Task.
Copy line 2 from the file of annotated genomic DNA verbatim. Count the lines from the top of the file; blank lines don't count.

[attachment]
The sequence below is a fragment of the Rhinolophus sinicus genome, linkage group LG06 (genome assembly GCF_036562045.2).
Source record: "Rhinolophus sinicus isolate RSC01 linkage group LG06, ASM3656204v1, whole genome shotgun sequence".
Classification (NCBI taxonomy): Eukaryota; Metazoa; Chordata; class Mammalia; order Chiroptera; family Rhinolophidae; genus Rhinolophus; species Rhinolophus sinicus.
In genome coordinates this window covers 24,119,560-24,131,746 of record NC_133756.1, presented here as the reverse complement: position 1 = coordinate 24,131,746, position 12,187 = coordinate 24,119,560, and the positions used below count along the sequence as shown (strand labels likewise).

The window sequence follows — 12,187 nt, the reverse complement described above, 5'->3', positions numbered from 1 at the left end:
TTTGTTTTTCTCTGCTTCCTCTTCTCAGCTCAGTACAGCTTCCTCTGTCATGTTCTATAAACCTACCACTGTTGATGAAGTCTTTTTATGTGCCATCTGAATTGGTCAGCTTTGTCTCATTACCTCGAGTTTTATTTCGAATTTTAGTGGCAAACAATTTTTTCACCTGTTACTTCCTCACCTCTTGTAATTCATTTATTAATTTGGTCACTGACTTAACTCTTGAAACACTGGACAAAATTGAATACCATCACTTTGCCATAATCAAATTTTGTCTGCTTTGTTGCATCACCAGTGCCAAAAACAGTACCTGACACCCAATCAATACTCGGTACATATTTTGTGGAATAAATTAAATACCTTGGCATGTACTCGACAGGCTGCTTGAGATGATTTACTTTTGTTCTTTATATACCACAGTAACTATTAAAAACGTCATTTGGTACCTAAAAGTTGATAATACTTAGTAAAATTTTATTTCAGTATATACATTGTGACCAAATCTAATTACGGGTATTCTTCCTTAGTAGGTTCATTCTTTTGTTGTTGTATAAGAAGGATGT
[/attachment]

Source record: "Rhinolophus sinicus isolate RSC01 linkage group LG06, ASM3656204v1, whole genome shotgun sequence".